Cassava Cheese Biscuits, also known as Pan de Yucca, are a traditional cheese biscuit from Central America and around the Gulf of Mexico and Caribbean. They are typically formed into crescent shapes, which goes along nicely with the idea of traditional Thanksgiving crescent rolls.
Cassava or manioc flour comes from cassava roots dried and ground into a chunky and fibrous flour or a fine starch powder that can be found in the Caribbean section of the market. You may find it under the names of manioc flour, cassava flour, or dried yucca. The recipes below are for two different types of Cassava Flour, one a chunky mix made from the dried ground tuber, and the other from the pure white starch that is soaked and separated from the fiber. As you can see from the pictures, they produce quite different results.
These biscuits are fantastic. The only problem with them is that I have to remind myself how much cheese is in them and keep from eating an entire batch when they are fresh out of the oven! These will be popular among your whole crowd, and not just the gluten-free ones!
Cassava Cheese Biscuits
1 cup yucca/cassava/manioc flour, chunky or “grosso”
12 oz. grated soft cheese, such as queso fresco or mozzarella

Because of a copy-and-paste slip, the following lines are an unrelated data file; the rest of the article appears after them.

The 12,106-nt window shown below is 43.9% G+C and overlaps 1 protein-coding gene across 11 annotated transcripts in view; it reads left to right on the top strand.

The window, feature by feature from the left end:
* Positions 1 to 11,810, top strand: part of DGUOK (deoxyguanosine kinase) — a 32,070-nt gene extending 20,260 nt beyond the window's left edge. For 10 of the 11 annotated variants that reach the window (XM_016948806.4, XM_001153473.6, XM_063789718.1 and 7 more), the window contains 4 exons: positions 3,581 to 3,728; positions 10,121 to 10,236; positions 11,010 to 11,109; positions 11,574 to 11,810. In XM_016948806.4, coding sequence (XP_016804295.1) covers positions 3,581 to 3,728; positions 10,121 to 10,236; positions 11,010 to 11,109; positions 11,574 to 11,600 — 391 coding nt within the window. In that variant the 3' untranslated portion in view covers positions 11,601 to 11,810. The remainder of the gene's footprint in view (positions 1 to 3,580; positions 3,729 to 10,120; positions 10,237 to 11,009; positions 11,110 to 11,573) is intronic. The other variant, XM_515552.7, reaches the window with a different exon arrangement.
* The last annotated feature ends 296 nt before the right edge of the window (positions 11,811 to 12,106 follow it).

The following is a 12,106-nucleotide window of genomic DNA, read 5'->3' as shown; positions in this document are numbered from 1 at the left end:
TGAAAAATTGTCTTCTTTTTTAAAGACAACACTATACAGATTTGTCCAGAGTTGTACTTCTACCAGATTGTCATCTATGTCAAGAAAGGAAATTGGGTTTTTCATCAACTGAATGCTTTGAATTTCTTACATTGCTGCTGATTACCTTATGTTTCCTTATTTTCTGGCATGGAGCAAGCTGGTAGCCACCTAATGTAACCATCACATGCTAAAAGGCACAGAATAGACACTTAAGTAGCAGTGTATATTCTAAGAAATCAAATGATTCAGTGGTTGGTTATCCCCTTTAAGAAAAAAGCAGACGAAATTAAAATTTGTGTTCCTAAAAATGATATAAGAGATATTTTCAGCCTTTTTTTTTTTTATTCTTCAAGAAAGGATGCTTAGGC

2 eggs, lightly beaten
1 tsp. baking powder
½ tsp. salt
Water to moisten dough as necessary
Heat oven to 375.
Mix all ingredients together, adding just enough water to form into a dough.
Divide dough into 20 balls.
Roll balls and flatten, forming crescent moon shapes.
Place on an oiled baking sheet and bake for 20 – 25 minutes.
The recipe below is from the box of “Yucarina” or yucca starch (although the box translates it as yucca flour) that I bought most recently from the farmer’s market. This is made by soaking and pounding the root, straining off the fiber and drying the starch. The product is much finer in texture. When we made them at a cooking class, the comment was made that they would be very good with sausage or some other type of stuffing inside them. I haven’t tested that idea out yet, but I think it would work!
Pan de Yucas Yucarina
1 leveled cup of yucca starch powder
1 round of white cheese (queso fresco), soaked to reduce salt
1 chunk of butter
1 tsp. baking powder
Knead the cheese and mix in the butter, add the egg, continue to knead, mix the baking powder and mix again, add the yucarina gradually until the dough is soft and manageable. Assemble pan de yucas in crescent shape and place in a non greased pan and place into a preheated oven at 300 degrees for 15 minutes. Turn off the oven and remove them after 5 minutes.
You can also assemble them in the form of bread and you’ll have a delicious cassava bread loaf.